Abstract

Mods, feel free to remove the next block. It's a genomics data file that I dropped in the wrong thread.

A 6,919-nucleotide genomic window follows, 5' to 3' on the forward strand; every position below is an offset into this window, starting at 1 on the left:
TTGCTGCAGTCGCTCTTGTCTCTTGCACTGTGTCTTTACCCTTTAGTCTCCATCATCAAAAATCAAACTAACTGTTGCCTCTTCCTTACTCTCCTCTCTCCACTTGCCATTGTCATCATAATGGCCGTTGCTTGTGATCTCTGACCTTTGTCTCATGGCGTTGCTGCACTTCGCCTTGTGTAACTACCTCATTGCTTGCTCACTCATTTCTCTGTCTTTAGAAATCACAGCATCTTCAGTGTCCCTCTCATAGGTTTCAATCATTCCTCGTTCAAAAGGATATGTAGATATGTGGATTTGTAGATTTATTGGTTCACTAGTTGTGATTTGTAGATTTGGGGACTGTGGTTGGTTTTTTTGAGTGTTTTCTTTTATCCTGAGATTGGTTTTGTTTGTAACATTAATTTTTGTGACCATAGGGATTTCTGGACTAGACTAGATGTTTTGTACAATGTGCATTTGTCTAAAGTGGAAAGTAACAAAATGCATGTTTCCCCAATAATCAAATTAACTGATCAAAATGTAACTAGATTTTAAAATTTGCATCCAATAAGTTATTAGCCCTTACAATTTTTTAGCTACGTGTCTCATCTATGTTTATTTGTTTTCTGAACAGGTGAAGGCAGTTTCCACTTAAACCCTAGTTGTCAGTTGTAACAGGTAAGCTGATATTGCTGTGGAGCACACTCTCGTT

The Kidston mine, which is situated approximately 280 km west-northwest of Townsville, North Queensland, is currently Australia's second largest gold producer. The mineralization is hosted within a trapezoid-shaped breccia pipe with surface dimensions of 1,100 X 900 m. Brecciation and gold mineralization are spatially and temporally related to a swarm of Permo-Carboniferous rhyolite dikes which intrude middle Proterozoic metamorphic and Siluro-De-vonian granitoid host rocks. The rhyolite dikes are interpreted as being underlain by a Permo-Carboniferous batholith.Three phases of brecciation have been distinguished within the breccia pipe, all being associated with magmatic and or magmatic hydrothermal processes. Fluid inclusion data indicate that the present level of exposure was approximately 3,500 m below the contemporary land surface at the time of mineralization. The lack of any significant input of meteoric fluid into the hydrothermal system suggests that the breccia pipe, the bulk of which formed by collapse, failed to breach the contemporary land surface. Volatile-rich fluids, envisaged as being an integral part of breccia pipe formation, escaped fractures now occupied by breccia dikes.Prebreccia mineralization is uneconomic, consisting of stockwork vein mineralization in the carapaces of small prebreccia rhyolite stocks. Stockwork veining and localized brecciation resulted from the multiple buildup and escape of a high-temperature (>500 degrees C), highly saline (>40 wt % NaCl equiv) magmatic fluid associated with a number of crystallizing rhyolite stocks. This exsolved magmatic fluid comprised a liquid with a delta 18 O value of between 9.4 and 9.8 per mil. The pressure drop associated with fracture propagation and brecciation produced a vapor phase with a salinity of 3 to 12 wt percent NaCl equiv, which condensed at temperatures between 380 degrees and 460 degrees C due to adiabatic expansion to produce a liquid of similar salinity.Postbreccia mineralization was dominated by magmatic fluids (calculated delta 18 O value of 3-8ppm and delta D value of -50 to -20ppm), which in turn were dominated by a liquid with a salinity of 2 to 10 wt percent NaCl equiv. This liquid resulted from condensation of a vapor produced by the boiling of a highly saline magmatic fluid at a deeper level within the breccia pipe. Fluid inclusion studies indicate trapping temperatures in the ranges of 400 degrees to 540 degrees C for early-stage cavity infilling to as low as 170 degrees to 300 degrees C during the deposition of the sulfides and carbonate in the late-stage quartz veins and cavities. The economic-grade gold mineralization was deposited during late-stage mineralization. The lateral and vertical decrease in the grade of gold mineralization within the late-stage sheeted veins and cavities is associated with an increase in ratio of pyrrhotite to pyrite, which is interpreted as reflecting increasing temperature.The structural control on the distribution of postbreccia mineralization was an inverted funnel-shaped zone of enhanced permeability produced by the forceful emplacement of the postbreccia rhyolite into the lower portion of the breccia pipe. The persistence of this zone throughout the postbreccia mineralizing event is further evidence of the close genetic relationship between rhyolite magmatism and gold mineralization at Kidston.

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